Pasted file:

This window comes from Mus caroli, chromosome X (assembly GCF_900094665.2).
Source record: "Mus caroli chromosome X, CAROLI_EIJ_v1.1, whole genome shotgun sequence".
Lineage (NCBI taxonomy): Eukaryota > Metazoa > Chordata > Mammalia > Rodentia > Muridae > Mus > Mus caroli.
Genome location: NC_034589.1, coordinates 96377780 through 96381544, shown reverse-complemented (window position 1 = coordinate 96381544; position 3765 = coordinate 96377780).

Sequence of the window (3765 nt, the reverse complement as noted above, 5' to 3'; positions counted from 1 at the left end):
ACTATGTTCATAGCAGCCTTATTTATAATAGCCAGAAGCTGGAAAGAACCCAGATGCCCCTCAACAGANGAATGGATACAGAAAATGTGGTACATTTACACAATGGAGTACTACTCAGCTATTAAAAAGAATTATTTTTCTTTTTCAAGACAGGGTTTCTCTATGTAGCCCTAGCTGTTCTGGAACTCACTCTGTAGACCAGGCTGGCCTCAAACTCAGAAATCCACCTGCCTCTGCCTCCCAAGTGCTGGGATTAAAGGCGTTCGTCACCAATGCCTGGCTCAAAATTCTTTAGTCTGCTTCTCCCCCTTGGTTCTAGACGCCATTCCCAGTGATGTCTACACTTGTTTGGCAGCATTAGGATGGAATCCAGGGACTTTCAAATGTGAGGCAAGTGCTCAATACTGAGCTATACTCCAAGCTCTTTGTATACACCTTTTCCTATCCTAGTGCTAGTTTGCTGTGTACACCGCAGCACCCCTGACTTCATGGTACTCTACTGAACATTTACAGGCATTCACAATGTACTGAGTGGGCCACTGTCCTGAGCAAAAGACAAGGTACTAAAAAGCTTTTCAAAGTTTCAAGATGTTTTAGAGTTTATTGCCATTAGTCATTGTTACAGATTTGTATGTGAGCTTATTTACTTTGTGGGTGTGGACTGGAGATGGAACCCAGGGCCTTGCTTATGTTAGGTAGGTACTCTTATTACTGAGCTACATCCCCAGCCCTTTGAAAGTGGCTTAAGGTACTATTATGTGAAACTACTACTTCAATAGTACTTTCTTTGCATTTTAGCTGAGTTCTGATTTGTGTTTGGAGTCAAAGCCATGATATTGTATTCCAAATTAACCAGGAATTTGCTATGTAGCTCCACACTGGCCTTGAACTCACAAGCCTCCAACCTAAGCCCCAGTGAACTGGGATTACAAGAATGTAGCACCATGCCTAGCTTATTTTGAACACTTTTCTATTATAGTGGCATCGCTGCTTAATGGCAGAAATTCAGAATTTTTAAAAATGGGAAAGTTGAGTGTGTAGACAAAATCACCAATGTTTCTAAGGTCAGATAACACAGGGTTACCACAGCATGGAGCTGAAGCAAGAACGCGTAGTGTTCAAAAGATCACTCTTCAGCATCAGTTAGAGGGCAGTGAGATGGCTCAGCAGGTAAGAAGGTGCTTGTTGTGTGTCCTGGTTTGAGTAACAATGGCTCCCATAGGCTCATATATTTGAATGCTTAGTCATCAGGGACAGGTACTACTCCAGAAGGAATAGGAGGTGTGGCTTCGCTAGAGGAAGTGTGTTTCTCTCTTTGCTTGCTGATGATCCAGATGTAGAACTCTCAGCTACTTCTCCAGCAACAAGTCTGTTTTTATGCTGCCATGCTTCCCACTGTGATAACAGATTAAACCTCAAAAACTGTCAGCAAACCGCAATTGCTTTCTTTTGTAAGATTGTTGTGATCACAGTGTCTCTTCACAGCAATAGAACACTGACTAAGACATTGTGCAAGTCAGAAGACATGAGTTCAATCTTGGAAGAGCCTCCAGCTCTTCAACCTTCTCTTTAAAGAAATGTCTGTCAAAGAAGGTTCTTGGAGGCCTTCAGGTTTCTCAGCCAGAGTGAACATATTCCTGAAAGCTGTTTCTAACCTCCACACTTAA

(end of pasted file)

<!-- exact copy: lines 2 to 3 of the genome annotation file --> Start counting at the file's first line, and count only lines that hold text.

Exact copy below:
Source record: "Mus caroli chromosome X, CAROLI_EIJ_v1.1, whole genome shotgun sequence".
Lineage (NCBI taxonomy): Eukaryota > Metazoa > Chordata > Mammalia > Rodentia > Muridae > Mus > Mus caroli.